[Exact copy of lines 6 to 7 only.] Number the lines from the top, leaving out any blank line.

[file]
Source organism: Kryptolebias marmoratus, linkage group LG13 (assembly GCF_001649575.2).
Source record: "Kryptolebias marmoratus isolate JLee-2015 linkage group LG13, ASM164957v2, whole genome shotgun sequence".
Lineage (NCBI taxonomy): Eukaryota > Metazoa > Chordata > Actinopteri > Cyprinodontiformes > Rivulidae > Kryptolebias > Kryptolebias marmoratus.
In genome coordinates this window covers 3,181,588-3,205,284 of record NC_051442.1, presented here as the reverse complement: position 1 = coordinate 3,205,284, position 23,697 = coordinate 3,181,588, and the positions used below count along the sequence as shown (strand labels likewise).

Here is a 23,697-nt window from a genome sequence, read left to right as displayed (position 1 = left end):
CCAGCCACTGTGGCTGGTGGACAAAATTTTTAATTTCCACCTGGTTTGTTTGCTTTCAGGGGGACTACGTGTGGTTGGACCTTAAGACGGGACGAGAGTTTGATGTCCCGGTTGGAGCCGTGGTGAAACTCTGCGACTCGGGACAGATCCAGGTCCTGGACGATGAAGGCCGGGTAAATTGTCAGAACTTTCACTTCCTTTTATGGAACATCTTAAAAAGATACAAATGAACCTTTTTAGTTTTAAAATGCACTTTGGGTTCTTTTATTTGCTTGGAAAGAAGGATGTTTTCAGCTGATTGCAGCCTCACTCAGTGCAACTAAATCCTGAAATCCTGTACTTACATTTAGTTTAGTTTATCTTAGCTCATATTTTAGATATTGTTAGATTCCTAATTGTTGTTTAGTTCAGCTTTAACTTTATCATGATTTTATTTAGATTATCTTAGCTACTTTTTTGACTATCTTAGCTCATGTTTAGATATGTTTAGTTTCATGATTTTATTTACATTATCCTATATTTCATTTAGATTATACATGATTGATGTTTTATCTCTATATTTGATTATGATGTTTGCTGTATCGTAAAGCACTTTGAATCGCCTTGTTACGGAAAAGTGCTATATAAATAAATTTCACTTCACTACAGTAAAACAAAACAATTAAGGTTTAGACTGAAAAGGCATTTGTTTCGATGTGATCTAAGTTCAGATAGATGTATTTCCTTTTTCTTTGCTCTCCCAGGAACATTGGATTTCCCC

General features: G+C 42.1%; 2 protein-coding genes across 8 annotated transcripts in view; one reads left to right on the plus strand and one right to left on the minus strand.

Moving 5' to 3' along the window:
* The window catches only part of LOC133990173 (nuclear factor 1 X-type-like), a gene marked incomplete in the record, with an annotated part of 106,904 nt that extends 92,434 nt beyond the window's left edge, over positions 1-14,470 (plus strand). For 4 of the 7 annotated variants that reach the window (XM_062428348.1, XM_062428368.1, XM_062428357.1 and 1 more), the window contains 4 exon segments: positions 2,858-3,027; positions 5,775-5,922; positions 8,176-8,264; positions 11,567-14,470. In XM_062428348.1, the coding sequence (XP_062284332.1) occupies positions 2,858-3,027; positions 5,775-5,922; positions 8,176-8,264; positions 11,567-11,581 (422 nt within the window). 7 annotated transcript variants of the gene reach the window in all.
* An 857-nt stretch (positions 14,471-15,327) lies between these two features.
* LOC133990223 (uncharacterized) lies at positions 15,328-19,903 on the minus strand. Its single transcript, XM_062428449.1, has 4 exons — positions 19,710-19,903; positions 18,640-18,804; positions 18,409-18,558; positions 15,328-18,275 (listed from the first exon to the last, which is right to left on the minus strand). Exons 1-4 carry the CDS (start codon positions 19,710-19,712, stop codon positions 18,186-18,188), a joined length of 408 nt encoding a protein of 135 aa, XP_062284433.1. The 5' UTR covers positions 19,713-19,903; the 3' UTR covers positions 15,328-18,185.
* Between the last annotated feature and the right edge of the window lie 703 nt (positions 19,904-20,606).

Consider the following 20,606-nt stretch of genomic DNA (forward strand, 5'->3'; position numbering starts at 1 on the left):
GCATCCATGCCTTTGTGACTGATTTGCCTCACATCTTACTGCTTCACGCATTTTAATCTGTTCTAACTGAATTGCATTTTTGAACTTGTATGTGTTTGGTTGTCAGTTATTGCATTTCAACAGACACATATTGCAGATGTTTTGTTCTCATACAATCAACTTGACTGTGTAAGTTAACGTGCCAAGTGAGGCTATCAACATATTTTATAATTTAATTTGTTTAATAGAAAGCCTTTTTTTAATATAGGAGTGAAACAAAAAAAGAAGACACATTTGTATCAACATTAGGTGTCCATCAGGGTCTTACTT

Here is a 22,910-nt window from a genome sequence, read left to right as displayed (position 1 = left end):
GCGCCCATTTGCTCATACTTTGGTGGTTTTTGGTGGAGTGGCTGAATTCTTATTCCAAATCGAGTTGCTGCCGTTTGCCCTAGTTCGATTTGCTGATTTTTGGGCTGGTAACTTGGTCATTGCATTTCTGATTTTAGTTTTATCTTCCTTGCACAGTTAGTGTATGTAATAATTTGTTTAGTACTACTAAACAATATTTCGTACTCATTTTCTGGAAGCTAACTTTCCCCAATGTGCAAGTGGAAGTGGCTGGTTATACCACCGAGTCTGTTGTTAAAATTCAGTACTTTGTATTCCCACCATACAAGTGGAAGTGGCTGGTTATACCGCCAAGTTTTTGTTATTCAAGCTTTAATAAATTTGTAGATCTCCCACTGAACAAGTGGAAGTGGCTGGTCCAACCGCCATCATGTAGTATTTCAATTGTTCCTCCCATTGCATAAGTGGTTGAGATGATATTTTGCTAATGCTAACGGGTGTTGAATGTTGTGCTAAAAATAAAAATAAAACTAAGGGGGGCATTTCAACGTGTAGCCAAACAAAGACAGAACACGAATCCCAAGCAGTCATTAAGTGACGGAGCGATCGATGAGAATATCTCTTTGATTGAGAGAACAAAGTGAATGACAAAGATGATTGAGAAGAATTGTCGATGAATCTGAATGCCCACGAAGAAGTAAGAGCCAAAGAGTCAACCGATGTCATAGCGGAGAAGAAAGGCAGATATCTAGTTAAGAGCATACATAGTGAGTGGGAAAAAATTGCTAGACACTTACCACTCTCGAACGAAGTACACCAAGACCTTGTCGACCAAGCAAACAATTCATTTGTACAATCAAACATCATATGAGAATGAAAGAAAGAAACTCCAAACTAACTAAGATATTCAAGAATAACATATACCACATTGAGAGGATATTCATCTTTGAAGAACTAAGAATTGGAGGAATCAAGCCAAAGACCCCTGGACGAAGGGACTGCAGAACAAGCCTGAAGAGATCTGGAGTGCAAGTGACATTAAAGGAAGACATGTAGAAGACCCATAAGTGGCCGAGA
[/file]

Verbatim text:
CCAGCCACTGTGGCTGGTGGACAAAATTTTTAATTTCCACCTGGTTTGTTTGCTTTCAGGGGGACTACGTGTGGTTGGACCTTAAGACGGGACGAGAGTTTGATGTCCCGGTTGGAGCCGTGGTGAAACTCTGCGACTCGGGACAGATCCAGGTCCTGGACGATGAAGGCCGGGTAAATTGTCAGAACTTTCACTTCCTTTTATGGAACATCTTAAAAAGATACAAATGAACCTTTTTAGTTTTAAAATGCACTTTGGGTTCTTTTATTTGCTTGGAAAGAAGGATGTTTTCAGCTGATTGCAGCCTCACTCAGTGCAACTAAATCCTGAAATCCTGTACTTACATTTAGTTTAGTTTATCTTAGCTCATATTTTAGATATTGTTAGATTCCTAATTGTTGTTTAGTTCAGCTTTAACTTTATCATGATTTTATTTAGATTATCTTAGCTACTTTTTTGACTATCTTAGCTCATGTTTAGATATGTTTAGTTTCATGATTTTATTTACATTATCCTATATTTCATTTAGATTATACATGATTGATGTTTTATCTCTATATTTGATTATGATGTTTGCTGTATCGTAAAGCACTTTGAATCGCCTTGTTACGGAAAAGTGCTATATAAATAAATTTCACTTCACTACAGTAAAACAAAACAATTAAGGTTTAGACTGAAAAGGCATTTGTTTCGATGTGATCTAAGTTCAGATAGATGTATTTCCTTTTTCTTTGCTCTCCCAGGAACATTGGATTTCCCC

General features: G+C 42.1%; 2 protein-coding genes across 8 annotated transcripts in view; one reads left to right on the plus strand and one right to left on the minus strand.